Childhood abuse and neglect are major risk factors for the development of numerous childhood psychopathologies that in many cases linger as chronic mental illnesses that are refractory to treatment in adulthood. The molecular mechanisms by which early life stress (ELS) modifies vulnerability to stress and cognition in humans are currently poorly understood. However, similar observations in rodents and nonhuman primates suggest that at least some aspects of this process are conserved and can be further studied in animal models. Here we present preliminary data that suggest that ELS impairs hippocampal function in adulthood by down regulating expression of genes, such as the lipopolysaccharide binding protein (LBP), that are necessary to support microglia-mediated synaptic pruning during a critical period of development. Abnormal synaptic pruning leads to the establishment of inefficient wiring grid that persists into adulthood and affects complex behavior. This hypothesis is consistent with a growing body of work showing that microglia cells play an essential role in synaptic pruning and that exposure to ELS is associated with increased spine density in limbic areas that persist into adulthood. In addition, the ability of glucocorticoids to suppress microglia activity in vivo and in vitro makes them a likely cellular target for ELS. These findings provide the first evidence to suggest that some of the developmental consequences of ELS are mediated by impairing microglia function and synaptic pruning in the mouse. We predict that similar dysregulation of MG function will be confirmed in children and adolescents and that our mouse model will generate novel strategies to diagnose and treat psychopathologies caused by exposure to ELS in humans. .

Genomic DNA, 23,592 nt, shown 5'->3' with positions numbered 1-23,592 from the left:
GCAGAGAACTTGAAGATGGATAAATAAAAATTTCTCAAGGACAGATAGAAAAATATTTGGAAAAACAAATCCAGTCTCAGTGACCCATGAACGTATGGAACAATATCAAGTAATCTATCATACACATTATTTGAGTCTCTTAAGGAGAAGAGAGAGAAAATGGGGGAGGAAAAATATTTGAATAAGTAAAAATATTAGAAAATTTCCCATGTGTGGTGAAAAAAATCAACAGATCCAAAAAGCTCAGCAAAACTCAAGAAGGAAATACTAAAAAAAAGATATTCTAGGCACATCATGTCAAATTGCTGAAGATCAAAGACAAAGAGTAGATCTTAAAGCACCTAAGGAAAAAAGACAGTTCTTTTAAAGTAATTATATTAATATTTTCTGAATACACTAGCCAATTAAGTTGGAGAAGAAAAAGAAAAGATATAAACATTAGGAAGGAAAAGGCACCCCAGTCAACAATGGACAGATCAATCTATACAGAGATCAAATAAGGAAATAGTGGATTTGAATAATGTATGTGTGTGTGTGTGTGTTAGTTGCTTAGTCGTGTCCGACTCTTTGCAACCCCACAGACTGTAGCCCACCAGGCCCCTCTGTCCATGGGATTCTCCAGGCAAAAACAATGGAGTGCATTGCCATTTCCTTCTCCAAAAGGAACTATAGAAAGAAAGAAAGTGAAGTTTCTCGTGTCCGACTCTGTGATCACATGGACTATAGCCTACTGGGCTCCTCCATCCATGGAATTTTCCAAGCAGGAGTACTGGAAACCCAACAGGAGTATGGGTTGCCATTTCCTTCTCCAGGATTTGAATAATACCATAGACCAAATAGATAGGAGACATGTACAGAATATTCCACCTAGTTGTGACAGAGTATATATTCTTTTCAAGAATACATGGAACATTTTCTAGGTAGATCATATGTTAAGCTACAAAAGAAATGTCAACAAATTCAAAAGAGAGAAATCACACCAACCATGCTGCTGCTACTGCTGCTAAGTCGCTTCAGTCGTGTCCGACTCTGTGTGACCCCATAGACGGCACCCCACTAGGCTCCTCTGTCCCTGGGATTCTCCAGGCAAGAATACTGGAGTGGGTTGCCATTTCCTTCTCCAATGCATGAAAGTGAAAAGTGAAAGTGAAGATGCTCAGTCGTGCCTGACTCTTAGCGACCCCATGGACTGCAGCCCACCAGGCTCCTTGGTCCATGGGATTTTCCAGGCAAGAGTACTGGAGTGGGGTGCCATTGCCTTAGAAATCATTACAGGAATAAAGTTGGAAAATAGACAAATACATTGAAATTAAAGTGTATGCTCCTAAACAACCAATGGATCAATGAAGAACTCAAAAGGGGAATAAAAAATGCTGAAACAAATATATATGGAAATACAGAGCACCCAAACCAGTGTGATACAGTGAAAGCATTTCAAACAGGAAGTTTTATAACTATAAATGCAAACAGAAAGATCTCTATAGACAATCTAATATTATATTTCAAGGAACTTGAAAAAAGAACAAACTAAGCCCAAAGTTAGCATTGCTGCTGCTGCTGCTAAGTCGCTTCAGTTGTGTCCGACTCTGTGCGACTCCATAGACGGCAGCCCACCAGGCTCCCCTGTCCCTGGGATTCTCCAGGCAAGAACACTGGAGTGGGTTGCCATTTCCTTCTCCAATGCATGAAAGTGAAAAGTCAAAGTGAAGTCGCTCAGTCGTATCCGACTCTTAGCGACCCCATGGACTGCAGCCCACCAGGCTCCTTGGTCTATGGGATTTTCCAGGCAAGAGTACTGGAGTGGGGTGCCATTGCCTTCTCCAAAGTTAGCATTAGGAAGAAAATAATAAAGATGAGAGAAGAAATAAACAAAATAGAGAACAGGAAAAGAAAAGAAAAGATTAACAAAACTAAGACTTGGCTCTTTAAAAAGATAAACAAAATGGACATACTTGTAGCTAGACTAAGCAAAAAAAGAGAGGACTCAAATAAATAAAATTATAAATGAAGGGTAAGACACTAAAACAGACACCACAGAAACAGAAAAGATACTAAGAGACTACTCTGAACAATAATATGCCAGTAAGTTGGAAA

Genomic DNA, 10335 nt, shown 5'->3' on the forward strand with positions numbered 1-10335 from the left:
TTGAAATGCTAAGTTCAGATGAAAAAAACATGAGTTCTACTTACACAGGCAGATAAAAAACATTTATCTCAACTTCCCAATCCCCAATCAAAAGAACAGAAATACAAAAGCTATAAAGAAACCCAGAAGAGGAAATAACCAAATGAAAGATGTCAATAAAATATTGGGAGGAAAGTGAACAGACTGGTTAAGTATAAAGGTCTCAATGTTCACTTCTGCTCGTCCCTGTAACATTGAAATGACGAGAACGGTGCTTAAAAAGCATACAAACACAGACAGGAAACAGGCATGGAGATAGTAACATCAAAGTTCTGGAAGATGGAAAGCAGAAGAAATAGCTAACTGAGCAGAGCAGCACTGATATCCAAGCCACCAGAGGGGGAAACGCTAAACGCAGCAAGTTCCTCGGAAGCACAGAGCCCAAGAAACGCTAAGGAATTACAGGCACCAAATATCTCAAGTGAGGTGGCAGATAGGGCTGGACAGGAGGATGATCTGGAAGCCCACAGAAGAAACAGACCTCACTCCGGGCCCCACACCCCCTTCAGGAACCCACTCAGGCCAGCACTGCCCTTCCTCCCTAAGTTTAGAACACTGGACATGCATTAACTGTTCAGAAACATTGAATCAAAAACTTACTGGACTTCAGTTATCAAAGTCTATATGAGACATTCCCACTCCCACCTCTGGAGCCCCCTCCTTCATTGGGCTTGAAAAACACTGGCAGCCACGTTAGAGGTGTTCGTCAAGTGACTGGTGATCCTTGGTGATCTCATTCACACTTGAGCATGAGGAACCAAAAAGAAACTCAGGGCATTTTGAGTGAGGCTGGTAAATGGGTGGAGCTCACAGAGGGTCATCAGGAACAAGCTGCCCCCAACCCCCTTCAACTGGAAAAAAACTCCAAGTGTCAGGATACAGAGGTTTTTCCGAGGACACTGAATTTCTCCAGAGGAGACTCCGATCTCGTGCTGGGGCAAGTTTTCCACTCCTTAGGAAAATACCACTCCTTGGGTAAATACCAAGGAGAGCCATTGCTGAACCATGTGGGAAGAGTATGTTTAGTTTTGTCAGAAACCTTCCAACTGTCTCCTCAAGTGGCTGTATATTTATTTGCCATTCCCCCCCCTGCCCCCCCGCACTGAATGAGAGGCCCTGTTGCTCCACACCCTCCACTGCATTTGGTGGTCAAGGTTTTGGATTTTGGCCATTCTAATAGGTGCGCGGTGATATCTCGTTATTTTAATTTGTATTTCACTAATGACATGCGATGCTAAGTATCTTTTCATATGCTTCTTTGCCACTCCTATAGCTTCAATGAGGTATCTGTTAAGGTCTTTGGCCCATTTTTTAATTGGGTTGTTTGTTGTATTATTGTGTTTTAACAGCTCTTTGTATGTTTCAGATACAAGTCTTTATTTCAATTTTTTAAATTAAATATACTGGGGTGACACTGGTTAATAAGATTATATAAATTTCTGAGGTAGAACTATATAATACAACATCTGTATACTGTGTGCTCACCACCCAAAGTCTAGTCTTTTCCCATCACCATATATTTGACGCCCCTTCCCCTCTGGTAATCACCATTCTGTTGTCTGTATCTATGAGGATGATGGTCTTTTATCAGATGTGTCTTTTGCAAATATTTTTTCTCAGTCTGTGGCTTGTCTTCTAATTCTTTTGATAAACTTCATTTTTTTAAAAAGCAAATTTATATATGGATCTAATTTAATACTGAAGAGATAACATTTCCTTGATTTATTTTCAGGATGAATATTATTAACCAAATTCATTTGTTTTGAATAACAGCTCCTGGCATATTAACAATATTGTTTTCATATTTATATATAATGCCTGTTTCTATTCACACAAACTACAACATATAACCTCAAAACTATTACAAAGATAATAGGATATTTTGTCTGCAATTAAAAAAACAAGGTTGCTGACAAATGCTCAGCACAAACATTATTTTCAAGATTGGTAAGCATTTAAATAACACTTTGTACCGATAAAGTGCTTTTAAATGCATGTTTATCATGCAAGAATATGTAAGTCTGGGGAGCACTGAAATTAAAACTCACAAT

Public Health Relevance

Children exposed to abuse or neglect are more likely to develop depression, anxiety and psychotic symptoms that in many cases become chronic and refractory to treatment later in life. We identified a novel molecular pathway in the developing brain that may explain how stress influences neurodevelopment in a manner that affects brain functioning throughout life. Our hope is that this work will establish new diagnostic and interventional strategies to help children that have been abused early in life.

Agency
National Institute of Health (NIH)
Institute
National Institute of Mental Health (NIMH)
Type
Research Project (R01)
Project #
1R01MH100078-01A1
Application #
8630734
Study Section
Neuroendocrinology, Neuroimmunology, Rhythms and Sleep Study Section (NNRS)
Program Officer
Desmond, Nancy L
Project Start
2013-12-15
Project End
2018-11-30
Budget Start
2013-12-15
Budget End
2014-11-30
Support Year
1
Fiscal Year
2014
Total Cost
$416,250
Indirect Cost
$166,250
Name
Yale University
Department
Psychiatry
Type
Schools of Medicine
DUNS #
043207562
City
New Haven
State
CT
Country
United States
Zip Code
06520